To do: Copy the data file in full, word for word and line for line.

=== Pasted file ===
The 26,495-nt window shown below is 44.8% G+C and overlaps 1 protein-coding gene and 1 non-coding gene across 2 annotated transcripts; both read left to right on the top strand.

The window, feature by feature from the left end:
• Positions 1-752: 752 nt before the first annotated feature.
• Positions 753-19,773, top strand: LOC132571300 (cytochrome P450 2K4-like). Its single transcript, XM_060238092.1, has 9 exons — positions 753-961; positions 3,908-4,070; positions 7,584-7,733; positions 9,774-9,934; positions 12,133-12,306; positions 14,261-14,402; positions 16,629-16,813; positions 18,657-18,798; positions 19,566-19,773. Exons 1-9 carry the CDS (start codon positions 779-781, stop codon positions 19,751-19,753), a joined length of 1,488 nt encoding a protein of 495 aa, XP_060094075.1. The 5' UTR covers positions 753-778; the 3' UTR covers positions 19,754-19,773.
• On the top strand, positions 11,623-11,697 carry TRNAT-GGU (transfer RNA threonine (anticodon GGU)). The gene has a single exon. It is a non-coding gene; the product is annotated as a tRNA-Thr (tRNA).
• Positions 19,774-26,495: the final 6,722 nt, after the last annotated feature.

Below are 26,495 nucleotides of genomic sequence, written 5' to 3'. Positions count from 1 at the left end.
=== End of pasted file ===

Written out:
The 26,495-nt window shown below is 44.8% G+C and overlaps 1 protein-coding gene and 1 non-coding gene across 2 annotated transcripts; both read left to right on the top strand.

The window, feature by feature from the left end:
• Positions 1-752: 752 nt before the first annotated feature.
• Positions 753-19,773, top strand: LOC132571300 (cytochrome P450 2K4-like). Its single transcript, XM_060238092.1, has 9 exons — positions 753-961; positions 3,908-4,070; positions 7,584-7,733; positions 9,774-9,934; positions 12,133-12,306; positions 14,261-14,402; positions 16,629-16,813; positions 18,657-18,798; positions 19,566-19,773. Exons 1-9 carry the CDS (start codon positions 779-781, stop codon positions 19,751-19,753), a joined length of 1,488 nt encoding a protein of 495 aa, XP_060094075.1. The 5' UTR covers positions 753-778; the 3' UTR covers positions 19,754-19,773.
• On the top strand, positions 11,623-11,697 carry TRNAT-GGU (transfer RNA threonine (anticodon GGU)). The gene has a single exon. It is a non-coding gene; the product is annotated as a tRNA-Thr (tRNA).
• Positions 19,774-26,495: the final 6,722 nt, after the last annotated feature.

Below are 26,495 nucleotides of genomic sequence, written 5' to 3'. Positions count from 1 at the left end.